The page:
Learning and total evidence with imprecise probabilities


In dynamic learning, a rational agent must revise their credence about a question of interest in accordance with the total evidence available between the earlier and later times. We discuss situations in which an observable event F that is sufficient for the total evidence can be identified, yet its probabilistic modeling cannot be performed in a precise manner. The agent may employ imprecise (IP) models of reasoning to account for the identified sufficient event, and perform change of credence or sequential decisions accordingly. Our proposal is illustrated with four case studies: the classic Monty Hall problem, statistical inference with non-ignorable missing data, frequentist hypothesis testing, and the use of forward induction in a two-person sequential game.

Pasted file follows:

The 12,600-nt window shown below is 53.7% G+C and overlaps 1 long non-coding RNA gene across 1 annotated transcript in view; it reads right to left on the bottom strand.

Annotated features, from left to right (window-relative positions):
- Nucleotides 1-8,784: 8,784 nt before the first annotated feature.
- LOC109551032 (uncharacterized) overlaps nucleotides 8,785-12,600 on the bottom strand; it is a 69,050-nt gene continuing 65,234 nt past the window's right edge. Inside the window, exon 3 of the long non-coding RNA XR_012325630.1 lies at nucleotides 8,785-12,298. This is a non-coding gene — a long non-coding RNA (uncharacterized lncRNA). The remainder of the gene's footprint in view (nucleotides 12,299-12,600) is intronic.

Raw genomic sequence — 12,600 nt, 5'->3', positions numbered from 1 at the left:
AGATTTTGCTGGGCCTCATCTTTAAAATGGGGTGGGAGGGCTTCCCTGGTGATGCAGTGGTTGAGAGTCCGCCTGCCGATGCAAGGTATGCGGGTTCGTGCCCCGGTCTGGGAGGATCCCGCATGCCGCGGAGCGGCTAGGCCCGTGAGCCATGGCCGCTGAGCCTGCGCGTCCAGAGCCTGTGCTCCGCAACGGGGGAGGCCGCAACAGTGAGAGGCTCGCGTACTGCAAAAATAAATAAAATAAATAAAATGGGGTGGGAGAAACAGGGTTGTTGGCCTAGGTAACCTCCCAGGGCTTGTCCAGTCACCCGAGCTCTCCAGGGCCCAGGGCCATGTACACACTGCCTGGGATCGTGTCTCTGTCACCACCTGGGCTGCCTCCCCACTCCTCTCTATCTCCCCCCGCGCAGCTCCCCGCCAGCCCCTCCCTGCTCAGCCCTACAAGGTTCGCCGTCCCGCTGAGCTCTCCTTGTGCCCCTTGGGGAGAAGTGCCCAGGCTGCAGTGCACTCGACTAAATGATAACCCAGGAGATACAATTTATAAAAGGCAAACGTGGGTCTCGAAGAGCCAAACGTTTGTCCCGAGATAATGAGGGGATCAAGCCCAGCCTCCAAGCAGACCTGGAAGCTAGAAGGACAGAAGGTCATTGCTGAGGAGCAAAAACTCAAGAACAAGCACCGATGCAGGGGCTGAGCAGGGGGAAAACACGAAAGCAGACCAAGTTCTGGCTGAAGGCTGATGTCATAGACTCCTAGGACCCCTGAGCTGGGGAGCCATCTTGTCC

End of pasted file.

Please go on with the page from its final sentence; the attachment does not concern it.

In International Journal of Approximate Reasoning
Rafael B. Stern
Rafael B. Stern
Professor of Statistics

I am an Assistant Professor at the University of São Paulo. I have a B.A. in Statistics from the University of São Paulo, a B.A. in Law from Pontifícia Universidade Católica in São Paulo, and a Ph.D. in Statistics from Carnegie Mellon University. I am currently a member of the Scientific Council of the Brazilian Association of Jurimetrics, an associate investigator at NeuroMat and a member of the Order of Attorneys of Brazil.